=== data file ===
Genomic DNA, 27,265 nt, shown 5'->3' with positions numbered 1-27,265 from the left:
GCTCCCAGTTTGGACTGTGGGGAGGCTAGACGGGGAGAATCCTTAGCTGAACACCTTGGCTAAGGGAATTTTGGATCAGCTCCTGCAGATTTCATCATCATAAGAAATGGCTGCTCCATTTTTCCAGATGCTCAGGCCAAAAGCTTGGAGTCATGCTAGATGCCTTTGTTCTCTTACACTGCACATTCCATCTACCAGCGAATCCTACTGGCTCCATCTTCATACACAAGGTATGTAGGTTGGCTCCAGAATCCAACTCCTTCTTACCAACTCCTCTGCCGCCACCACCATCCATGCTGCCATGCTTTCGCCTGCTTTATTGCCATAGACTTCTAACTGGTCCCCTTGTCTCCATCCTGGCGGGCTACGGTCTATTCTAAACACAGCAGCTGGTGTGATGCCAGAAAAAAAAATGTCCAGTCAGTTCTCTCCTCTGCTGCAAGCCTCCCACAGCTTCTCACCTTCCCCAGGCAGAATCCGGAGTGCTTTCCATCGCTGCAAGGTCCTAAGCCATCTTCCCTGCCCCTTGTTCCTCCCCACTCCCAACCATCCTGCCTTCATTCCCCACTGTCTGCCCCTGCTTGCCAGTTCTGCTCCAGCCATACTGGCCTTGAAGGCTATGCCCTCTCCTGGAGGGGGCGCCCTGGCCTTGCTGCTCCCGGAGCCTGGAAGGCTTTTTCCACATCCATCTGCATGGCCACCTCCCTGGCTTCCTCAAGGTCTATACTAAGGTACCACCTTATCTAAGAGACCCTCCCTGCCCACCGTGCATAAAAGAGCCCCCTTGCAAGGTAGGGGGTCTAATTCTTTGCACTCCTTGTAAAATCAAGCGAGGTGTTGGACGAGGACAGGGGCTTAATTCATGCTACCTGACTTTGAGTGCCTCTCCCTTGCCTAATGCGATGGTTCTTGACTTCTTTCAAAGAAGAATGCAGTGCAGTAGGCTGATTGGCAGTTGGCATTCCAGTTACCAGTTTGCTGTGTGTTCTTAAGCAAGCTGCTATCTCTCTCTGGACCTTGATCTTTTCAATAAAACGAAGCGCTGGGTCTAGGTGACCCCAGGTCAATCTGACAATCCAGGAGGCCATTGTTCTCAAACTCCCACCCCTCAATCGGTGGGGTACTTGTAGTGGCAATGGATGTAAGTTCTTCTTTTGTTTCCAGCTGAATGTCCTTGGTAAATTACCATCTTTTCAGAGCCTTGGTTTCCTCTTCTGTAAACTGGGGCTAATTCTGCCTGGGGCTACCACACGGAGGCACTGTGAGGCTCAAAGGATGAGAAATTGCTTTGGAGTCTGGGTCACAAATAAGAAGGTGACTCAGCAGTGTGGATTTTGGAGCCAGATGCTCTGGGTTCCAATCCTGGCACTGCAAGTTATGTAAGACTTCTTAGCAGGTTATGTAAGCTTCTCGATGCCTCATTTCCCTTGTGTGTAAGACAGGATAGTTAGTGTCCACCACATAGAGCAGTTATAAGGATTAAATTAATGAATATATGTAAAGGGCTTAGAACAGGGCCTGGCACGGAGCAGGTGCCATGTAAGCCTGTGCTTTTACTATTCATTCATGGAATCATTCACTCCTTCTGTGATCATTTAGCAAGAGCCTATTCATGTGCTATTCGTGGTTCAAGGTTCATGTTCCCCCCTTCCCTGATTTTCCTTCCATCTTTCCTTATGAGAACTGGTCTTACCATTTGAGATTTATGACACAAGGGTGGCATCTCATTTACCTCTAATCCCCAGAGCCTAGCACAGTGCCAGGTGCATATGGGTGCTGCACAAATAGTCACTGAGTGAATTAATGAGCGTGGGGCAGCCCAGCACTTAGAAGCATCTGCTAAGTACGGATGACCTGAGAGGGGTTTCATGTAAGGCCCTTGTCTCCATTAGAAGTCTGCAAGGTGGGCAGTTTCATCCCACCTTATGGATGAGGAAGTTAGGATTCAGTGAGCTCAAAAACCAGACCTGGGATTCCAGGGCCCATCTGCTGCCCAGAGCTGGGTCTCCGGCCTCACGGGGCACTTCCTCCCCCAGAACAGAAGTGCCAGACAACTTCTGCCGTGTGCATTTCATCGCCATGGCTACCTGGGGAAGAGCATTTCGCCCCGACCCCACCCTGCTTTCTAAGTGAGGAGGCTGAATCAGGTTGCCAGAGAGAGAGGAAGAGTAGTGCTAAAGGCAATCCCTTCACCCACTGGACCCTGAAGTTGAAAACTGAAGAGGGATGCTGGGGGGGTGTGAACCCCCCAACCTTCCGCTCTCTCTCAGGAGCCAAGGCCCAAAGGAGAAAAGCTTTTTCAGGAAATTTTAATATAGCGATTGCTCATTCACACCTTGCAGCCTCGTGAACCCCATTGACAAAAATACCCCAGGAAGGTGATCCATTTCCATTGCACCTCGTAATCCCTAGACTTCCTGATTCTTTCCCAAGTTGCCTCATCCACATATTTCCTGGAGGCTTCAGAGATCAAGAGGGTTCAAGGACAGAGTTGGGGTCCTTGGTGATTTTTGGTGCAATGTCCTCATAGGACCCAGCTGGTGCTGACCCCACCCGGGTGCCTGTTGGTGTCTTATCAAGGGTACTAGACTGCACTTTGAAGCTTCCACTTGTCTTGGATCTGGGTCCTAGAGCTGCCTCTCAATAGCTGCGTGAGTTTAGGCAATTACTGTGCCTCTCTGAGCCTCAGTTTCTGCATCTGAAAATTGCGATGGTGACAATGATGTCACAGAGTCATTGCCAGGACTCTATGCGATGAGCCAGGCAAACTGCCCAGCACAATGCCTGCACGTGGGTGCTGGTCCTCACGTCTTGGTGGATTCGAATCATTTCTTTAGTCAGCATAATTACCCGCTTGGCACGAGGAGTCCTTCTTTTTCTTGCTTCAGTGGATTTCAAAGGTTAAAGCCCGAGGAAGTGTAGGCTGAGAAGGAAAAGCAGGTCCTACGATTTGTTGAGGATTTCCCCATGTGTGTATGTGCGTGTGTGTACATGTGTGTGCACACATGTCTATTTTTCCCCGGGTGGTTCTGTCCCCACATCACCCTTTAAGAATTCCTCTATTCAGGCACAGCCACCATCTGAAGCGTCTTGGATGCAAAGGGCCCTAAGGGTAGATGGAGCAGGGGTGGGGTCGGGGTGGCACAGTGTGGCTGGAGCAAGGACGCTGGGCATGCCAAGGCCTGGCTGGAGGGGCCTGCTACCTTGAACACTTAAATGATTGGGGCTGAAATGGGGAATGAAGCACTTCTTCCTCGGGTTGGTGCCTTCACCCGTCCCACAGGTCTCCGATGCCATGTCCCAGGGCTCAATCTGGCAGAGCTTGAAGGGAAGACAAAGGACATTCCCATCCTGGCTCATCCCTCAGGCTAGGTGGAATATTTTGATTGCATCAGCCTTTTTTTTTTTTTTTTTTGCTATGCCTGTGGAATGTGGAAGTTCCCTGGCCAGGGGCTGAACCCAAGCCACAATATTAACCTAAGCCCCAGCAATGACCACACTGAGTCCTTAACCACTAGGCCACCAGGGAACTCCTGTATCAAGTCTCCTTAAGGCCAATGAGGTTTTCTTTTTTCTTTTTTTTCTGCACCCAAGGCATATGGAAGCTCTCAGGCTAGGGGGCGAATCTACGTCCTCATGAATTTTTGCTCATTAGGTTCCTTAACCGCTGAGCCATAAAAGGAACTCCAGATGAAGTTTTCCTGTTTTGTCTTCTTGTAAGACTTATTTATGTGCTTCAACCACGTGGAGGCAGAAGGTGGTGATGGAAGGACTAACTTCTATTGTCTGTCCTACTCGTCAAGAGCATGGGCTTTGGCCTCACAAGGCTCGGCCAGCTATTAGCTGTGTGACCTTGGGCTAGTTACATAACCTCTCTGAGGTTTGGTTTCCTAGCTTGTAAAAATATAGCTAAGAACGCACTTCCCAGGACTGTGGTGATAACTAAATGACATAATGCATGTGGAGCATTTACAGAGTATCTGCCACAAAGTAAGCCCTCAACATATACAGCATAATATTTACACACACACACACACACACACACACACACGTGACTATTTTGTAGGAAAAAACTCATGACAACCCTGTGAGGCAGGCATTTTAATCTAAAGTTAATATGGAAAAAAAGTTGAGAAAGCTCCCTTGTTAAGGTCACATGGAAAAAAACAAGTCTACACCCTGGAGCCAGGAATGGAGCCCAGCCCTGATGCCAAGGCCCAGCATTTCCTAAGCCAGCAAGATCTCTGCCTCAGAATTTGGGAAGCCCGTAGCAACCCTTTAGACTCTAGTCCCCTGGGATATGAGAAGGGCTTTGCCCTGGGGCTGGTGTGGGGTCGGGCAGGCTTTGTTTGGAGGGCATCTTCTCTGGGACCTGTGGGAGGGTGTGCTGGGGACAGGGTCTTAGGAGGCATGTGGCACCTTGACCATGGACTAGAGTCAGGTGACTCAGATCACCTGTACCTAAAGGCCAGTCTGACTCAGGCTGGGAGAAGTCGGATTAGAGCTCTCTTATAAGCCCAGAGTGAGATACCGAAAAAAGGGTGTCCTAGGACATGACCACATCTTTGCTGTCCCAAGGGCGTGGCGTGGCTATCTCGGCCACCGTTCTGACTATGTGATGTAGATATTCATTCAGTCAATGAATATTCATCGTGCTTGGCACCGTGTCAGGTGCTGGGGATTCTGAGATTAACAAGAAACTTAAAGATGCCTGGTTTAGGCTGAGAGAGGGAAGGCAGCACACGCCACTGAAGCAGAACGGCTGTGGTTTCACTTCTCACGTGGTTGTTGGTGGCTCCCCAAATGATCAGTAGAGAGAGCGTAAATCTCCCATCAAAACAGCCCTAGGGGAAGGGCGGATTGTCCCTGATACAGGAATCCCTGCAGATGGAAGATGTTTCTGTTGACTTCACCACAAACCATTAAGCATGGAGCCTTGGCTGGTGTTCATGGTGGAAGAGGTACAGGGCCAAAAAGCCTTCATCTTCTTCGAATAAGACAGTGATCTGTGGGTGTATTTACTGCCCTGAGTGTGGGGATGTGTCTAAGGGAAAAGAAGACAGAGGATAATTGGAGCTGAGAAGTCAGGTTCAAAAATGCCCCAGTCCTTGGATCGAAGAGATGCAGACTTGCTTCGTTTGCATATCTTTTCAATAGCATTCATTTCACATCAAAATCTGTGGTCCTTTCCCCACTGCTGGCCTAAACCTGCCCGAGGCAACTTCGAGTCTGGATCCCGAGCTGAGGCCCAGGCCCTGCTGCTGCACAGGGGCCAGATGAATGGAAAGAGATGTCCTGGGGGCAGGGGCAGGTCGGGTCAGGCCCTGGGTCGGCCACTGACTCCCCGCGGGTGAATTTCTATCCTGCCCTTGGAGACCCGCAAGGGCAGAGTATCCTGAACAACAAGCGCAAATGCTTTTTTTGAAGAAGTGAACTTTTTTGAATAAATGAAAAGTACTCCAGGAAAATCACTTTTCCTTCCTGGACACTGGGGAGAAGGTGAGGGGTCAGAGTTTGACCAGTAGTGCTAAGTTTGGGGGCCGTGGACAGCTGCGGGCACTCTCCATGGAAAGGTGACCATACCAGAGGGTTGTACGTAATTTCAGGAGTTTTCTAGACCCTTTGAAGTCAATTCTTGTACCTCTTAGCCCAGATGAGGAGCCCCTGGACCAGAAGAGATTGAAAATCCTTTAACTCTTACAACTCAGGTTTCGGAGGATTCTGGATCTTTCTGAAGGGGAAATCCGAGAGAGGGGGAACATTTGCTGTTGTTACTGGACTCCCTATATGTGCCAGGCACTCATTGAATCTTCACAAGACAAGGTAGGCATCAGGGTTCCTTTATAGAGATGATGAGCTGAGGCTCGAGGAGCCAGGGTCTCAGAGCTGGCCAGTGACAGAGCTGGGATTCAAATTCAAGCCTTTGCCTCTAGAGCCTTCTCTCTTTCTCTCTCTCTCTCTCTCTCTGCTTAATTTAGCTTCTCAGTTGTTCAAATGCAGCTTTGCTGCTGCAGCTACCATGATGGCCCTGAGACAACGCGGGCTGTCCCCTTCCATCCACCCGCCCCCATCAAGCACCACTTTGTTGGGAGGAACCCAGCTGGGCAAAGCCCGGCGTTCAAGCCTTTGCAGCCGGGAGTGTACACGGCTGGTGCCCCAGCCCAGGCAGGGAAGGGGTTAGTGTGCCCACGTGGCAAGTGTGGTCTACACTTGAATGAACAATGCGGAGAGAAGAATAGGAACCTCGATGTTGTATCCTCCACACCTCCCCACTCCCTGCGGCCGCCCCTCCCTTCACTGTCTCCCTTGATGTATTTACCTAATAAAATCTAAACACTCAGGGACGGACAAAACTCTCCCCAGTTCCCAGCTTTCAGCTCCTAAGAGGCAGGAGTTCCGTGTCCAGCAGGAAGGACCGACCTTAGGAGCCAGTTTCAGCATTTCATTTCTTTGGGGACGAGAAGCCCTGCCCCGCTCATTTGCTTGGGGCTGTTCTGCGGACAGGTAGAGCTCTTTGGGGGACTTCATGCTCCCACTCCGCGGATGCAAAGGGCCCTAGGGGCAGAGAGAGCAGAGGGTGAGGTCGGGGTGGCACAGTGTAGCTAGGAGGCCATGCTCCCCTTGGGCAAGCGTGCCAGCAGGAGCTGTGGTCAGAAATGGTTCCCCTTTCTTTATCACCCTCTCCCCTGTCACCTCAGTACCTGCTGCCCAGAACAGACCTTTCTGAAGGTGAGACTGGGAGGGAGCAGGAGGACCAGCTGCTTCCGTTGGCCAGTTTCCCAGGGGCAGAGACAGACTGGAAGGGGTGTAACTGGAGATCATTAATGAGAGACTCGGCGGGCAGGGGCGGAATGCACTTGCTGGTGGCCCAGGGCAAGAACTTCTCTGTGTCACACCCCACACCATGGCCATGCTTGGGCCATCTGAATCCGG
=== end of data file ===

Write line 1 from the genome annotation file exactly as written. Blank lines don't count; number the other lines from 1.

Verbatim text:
Genomic DNA, 27,265 nt, shown 5'->3' with positions numbered 1-27,265 from the left: